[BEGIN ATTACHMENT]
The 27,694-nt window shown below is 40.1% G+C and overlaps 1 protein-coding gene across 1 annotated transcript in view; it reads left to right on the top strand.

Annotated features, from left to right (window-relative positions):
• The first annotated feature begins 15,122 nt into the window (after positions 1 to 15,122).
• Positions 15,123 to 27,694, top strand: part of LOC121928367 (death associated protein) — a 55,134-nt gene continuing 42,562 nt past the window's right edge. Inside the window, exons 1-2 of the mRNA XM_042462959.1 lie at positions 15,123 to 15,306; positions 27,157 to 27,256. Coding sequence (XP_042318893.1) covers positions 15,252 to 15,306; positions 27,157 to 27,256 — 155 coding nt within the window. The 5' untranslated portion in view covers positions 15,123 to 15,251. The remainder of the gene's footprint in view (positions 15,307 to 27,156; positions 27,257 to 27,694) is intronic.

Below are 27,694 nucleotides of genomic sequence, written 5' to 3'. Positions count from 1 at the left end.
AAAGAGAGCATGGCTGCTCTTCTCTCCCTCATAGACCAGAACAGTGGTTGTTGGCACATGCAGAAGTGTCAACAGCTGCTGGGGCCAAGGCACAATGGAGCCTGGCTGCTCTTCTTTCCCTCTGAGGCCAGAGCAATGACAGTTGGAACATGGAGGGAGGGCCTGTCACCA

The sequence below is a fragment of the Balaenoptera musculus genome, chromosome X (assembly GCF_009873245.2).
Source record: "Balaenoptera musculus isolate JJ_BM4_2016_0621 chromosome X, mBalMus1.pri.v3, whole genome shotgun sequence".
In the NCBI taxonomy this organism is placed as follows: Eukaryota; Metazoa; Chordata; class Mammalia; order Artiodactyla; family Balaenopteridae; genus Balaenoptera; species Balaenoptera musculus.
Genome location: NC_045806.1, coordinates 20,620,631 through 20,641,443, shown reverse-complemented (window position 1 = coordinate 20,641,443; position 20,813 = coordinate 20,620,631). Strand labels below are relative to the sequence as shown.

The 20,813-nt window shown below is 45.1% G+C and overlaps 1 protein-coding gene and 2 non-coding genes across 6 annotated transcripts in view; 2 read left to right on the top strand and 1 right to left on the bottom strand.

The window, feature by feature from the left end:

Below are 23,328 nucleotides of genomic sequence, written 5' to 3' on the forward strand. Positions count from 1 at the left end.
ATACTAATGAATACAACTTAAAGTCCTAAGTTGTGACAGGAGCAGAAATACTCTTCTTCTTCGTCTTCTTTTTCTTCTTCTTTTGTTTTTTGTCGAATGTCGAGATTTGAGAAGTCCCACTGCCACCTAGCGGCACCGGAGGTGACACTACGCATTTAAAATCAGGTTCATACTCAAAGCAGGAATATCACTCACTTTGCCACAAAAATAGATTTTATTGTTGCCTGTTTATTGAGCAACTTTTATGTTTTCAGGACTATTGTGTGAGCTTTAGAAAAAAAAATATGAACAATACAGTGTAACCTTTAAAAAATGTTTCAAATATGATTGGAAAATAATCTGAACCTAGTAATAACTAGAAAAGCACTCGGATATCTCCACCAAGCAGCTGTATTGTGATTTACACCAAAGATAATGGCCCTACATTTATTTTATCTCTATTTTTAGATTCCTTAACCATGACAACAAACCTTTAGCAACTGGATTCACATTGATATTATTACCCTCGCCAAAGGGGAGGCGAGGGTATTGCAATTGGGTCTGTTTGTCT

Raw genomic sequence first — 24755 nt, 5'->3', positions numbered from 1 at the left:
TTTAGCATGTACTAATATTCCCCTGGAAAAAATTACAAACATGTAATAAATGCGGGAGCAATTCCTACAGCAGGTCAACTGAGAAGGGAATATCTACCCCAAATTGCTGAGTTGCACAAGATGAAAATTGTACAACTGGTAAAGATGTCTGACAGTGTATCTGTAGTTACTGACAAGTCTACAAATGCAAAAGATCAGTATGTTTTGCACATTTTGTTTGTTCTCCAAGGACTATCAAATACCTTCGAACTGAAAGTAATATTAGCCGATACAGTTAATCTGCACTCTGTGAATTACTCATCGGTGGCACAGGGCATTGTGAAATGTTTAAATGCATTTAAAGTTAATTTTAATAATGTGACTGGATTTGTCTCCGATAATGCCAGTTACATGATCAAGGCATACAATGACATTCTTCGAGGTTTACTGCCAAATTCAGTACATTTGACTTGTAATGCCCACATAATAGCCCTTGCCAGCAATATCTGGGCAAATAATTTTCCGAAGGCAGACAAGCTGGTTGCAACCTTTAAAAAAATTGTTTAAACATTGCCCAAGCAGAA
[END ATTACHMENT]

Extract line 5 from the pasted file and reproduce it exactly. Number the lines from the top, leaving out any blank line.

Below are 27,694 nucleotides of genomic sequence, written 5' to 3'. Positions count from 1 at the left end.